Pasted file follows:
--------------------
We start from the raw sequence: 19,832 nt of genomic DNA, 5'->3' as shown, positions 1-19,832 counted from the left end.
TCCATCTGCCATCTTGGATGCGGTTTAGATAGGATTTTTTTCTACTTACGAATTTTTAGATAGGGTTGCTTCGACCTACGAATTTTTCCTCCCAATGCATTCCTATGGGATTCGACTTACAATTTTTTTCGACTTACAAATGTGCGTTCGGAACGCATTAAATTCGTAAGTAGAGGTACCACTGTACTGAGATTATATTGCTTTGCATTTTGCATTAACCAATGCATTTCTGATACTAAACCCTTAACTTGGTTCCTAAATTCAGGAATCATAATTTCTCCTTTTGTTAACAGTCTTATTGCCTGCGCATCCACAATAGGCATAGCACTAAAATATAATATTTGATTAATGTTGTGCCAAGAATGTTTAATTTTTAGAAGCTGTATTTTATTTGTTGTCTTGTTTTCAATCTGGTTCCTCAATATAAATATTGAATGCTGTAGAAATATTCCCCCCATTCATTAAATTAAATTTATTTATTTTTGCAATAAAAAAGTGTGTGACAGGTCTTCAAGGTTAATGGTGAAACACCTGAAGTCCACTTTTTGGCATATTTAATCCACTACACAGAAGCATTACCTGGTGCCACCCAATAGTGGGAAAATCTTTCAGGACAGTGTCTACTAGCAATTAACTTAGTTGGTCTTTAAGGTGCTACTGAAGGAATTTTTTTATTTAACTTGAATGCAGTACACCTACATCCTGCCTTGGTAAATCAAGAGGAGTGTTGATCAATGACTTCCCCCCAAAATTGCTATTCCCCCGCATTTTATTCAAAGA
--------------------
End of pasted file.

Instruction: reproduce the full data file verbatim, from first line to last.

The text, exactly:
We start from the raw sequence: 19,832 nt of genomic DNA, 5'->3' as shown, positions 1-19,832 counted from the left end.
TCCATCTGCCATCTTGGATGCGGTTTAGATAGGATTTTTTTCTACTTACGAATTTTTAGATAGGGTTGCTTCGACCTACGAATTTTTCCTCCCAATGCATTCCTATGGGATTCGACTTACAATTTTTTTCGACTTACAAATGTGCGTTCGGAACGCATTAAATTCGTAAGTAGAGGTACCACTGTACTGAGATTATATTGCTTTGCATTTTGCATTAACCAATGCATTTCTGATACTAAACCCTTAACTTGGTTCCTAAATTCAGGAATCATAATTTCTCCTTTTGTTAACAGTCTTATTGCCTGCGCATCCACAATAGGCATAGCACTAAAATATAATATTTGATTAATGTTGTGCCAAGAATGTTTAATTTTTAGAAGCTGTATTTTATTTGTTGTCTTGTTTTCAATCTGGTTCCTCAATATAAATATTGAATGCTGTAGAAATATTCCCCCCATTCATTAAATTAAATTTATTTATTTTTGCAATAAAAAAGTGTGTGACAGGTCTTCAAGGTTAATGGTGAAACACCTGAAGTCCACTTTTTGGCATATTTAATCCACTACACAGAAGCATTACCTGGTGCCACCCAATAGTGGGAAAATCTTTCAGGACAGTGTCTACTAGCAATTAACTTAGTTGGTCTTTAAGGTGCTACTGAAGGAATTTTTTTATTTAACTTGAATGCAGTACACCTACATCCTGCCTTGGTAAATCAAGAGGAGTGTTGATCAATGACTTCCCCCCAAAATTGCTATTCCCCCGCATTTTATTCAAAGA